Facebook, Twitter and Co.: EU Tightens Rules Against Disinformation

Facebook, Twitter and Co.: EU tightens rules against disinformation

Meta, Google and Twitter, among others, sign a strengthened code of conduct. This includes measures against the monetization of disinformation. However, the parties also want to expand fact-checking.

The EU Commission has announced the signing of a strengthened code of conduct to combat disinformation. The 34 signatories include technology companies and civil society representatives. The new code builds on the 2018 code of conduct and takes into account lessons learned from the COVID-19 pandemic and Russia’s war of aggression against Ukraine.

With the new code, online platforms Meta, Google, Twitter, TikTok, and Microsoft, among others, as well as representatives of the online advertising industry, commit to combating disinformation on the Internet. Among other things, it aims to ensure that the disseminators of disinformation do not benefit from advertising revenues. In addition, the code now also addresses the use of fake accounts, bots or deepfakes to spread disinformation

Users, meanwhile, should be given better tools to make it easier for them to identify and report false information. The code also calls for fact-checking to be expanded in all EU countries. Furthermore, the payment of fact inspectors is to be improved.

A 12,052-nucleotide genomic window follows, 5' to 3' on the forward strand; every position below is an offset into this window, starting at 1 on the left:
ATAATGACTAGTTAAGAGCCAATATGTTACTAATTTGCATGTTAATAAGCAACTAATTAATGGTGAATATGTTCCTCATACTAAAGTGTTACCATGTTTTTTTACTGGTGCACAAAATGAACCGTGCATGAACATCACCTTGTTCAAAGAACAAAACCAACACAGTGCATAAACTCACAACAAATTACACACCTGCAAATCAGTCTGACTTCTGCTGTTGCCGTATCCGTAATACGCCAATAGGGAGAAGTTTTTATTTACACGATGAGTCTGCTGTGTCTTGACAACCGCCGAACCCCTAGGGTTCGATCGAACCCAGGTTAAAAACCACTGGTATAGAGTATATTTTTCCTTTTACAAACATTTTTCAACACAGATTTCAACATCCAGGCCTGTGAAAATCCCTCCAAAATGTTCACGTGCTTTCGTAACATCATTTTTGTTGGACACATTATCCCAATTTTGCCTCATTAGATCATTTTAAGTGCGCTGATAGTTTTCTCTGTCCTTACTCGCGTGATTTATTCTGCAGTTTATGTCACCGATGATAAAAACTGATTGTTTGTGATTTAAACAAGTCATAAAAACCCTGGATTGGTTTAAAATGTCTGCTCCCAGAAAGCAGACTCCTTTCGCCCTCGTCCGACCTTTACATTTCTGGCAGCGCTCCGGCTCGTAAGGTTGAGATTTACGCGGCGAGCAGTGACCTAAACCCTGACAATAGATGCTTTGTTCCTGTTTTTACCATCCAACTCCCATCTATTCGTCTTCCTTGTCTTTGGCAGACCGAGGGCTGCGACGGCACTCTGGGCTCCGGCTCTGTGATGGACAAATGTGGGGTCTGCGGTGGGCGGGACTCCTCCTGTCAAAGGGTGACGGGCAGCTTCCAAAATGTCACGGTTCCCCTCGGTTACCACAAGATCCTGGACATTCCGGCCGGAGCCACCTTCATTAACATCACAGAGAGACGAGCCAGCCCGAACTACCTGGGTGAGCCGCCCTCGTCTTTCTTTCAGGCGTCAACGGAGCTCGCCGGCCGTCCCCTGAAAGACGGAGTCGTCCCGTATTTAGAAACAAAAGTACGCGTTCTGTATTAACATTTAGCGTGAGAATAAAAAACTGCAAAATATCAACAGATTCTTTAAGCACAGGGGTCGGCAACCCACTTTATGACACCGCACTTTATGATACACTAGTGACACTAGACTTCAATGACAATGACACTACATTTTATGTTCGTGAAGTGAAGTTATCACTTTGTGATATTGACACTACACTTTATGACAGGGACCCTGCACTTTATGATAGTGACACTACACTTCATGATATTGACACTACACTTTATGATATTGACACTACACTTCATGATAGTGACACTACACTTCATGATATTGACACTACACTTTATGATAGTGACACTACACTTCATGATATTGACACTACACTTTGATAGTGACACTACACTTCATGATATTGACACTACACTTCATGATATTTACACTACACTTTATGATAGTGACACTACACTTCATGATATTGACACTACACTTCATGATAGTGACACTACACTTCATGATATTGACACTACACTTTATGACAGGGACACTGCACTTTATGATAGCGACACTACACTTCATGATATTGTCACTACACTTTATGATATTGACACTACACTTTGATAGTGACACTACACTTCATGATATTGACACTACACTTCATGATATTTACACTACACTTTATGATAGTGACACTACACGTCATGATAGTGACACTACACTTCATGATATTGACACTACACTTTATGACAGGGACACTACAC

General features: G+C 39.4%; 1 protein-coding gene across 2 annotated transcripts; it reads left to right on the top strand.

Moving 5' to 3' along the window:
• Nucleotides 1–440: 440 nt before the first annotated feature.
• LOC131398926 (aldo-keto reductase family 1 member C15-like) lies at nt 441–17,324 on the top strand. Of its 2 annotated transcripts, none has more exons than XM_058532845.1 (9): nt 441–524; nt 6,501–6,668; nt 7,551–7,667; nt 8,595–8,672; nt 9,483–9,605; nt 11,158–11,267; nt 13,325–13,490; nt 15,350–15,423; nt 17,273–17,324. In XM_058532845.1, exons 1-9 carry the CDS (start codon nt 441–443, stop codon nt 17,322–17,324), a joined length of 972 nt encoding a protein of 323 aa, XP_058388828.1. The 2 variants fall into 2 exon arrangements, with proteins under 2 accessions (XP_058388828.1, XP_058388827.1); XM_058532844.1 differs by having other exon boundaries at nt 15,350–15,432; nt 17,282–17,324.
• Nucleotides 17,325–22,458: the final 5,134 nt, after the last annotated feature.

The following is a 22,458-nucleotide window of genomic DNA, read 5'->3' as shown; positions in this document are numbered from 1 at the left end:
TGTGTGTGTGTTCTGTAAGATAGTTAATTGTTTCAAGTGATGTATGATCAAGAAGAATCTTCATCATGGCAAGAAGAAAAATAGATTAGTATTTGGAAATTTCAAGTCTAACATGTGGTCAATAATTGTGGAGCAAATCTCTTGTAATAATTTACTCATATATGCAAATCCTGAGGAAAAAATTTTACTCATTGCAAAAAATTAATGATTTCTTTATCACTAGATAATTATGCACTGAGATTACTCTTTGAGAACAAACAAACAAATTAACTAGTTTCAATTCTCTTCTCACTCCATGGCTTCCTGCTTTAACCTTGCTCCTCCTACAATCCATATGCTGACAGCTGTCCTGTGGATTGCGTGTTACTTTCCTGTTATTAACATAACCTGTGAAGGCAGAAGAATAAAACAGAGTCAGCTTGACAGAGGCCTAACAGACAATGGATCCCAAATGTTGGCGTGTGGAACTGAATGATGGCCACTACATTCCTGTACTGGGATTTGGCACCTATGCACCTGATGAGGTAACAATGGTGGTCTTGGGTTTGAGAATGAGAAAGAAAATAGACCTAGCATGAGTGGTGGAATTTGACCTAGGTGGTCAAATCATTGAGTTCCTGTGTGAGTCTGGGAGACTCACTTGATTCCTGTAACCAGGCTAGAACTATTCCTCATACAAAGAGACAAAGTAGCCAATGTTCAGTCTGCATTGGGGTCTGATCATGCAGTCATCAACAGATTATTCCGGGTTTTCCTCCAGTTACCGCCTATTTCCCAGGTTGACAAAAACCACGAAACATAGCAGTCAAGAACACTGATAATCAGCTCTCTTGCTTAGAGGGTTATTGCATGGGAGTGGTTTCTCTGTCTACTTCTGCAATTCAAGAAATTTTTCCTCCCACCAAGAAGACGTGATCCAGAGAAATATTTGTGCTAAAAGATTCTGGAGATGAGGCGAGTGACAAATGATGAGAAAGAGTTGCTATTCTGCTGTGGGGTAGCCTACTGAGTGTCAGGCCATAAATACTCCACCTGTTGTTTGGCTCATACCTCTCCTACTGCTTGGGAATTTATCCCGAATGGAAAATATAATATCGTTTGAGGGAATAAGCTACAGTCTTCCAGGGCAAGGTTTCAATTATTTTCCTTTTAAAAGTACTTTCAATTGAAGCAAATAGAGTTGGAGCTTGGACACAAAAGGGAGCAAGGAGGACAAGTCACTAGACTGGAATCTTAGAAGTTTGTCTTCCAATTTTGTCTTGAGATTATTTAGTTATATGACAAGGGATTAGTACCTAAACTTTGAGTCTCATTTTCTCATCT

Political advertising is to be made more easily recognizable as such in the future. Researchers in the field of disinformation are to be given easier access to data from the platforms. With a transparency center and a task force, the signatories also want to monitor the implementation of the code and ensure that it remains future-proof and fit for purpose.

“This new code against disinformation comes at a time when Russia is using disinformation as a weapon as part of its military aggression against Ukraine, but also when we see attacks on democracy more broadly,” said Vera Jurova, Vice President for Values and Transparency. “We now have significant commitments to mitigate the impact of disinformation on the Internet, and we have much more robust tools to determine how those commitments are being implemented across the EU in all countries and in all their languages.”

“To increase its credibility, the new Code of Conduct is underpinned by the Digital Services Act, which also provides for strong and dissuasive sanctions,” added Thierry Breton, EU Commissioner for the domestic market. “Very large platforms that repeatedly violate the code and fail to take adequate risk mitigation measures risk fines of up to 6 percent of their global turnover.”